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I should think, appear from the disturbances which have had place at several times among the peasants of Ireland ; as the open, yet almost bloodless insurrection of men stiling themselves Hearts of Oak, in the year 1763, in the counties of Armagh, Tyrone, and Derry-men of all sects of religion indiscriminately; the more bloody insurrection of the Hearts of Steel, ten years afterwards, in the counties of Antrim and Derry, mostly protestants, irritated to violence by exactions of rents and fines of leases on the estate of the earl of Donegal ; and the nocturnal outrages committed many years in the south by the Whiteboys, particularly in the counties of Tipperary and Kilkenny. Neither is emigration to America, from an island which could easily maintain double the number of its present inhabitants by a due cultivation and improvement of its lands, a very favourable symptom. What revenue might Ireland contribute for the support of the British power under proper encouragements of industry, when under many discouragements her annual revenue to the crown has risen from less than ten thousand pounds, in the fourteenth century,* to near six millions, or six hundred fold, at the close of the eighteenth?

One’of the happiest consequences reasonably expected to arise, in course of time, from the

* Leland's history of Ireland, book ii, chap. 5.

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abolition of our national distinctness, the rex moval of our local parliament, and its incorporation with that of Britain, is the subsidence of that rancorous spirit of religious animosity, which has been the parent of so much mischief to this island. We hope, as the measure cannot now be attended with any danger, to see shortly so completean emancipation of the catholics, that modes of metaphysical credence shall no longer be a barrier against political capacity and civil right. This subject is well worthy of consideration in the imperial parliament, where, doubtless, as in a truly protestant assembly, the question will be decided in the spirit of liberality, justice, and true policy ; over-ruling by an august determination the ominous croakings of little bigots ; men, who, to retain a monopoly of power, scrupled not, in the public legislature, to traduce the conduct and character of their countrymen. * Such a measure would most powerfully tend to the gradual extinction of religious animosity and local faction : but so violently are the minds of men prejudiced at present by the rage of civil and religious dissension, that a candid narration ,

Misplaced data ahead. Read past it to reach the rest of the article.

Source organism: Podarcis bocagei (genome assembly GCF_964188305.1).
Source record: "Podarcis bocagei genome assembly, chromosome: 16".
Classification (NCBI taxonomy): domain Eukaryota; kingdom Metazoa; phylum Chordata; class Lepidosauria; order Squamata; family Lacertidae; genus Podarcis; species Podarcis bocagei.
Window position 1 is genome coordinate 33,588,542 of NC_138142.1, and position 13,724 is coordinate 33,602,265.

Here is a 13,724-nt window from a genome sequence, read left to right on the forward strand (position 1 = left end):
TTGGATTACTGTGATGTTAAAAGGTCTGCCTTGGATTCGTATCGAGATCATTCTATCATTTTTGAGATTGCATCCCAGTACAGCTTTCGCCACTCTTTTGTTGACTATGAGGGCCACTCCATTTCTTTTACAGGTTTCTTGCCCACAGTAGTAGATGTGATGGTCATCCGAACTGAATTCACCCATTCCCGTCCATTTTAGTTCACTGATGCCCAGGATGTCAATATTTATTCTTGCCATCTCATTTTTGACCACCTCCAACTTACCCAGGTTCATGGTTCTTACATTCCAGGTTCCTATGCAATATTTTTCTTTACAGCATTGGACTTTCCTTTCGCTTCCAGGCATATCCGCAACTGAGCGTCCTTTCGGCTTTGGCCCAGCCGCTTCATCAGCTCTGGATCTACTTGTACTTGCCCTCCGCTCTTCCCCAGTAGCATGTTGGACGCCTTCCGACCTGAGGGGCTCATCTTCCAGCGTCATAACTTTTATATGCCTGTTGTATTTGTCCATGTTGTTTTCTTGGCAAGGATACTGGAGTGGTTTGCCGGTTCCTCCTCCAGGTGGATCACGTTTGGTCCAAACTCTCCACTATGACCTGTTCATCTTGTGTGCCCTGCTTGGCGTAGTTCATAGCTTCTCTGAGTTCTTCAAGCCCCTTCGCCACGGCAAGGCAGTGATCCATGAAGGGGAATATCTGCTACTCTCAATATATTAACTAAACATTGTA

* A returning spirit of regulated liberty bas already, notwithstanding the spasmodic struggles of a dark and inveterate faction, ejected from the representation of his country a man, who, at a distance from detection, in his capacity of imperial senator, uttered without shame what he well knew to be contrary to the truth. :

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of Irish affairs for some years past must inevitably give offence to every party, and the narrator, in the words of no mean historian, “must be “armed against censure only by an integrity

which confines him to truth, and a literary “ courage which despises every charge but that .« of wilful or careless misrepresentation.”* To this little work I must expect contradictory objections far more acrimonious than those which have been made to my former, composed on a subject little interesting to the passions of adverse factions—Terraquea, or a System of Geography and Modern History.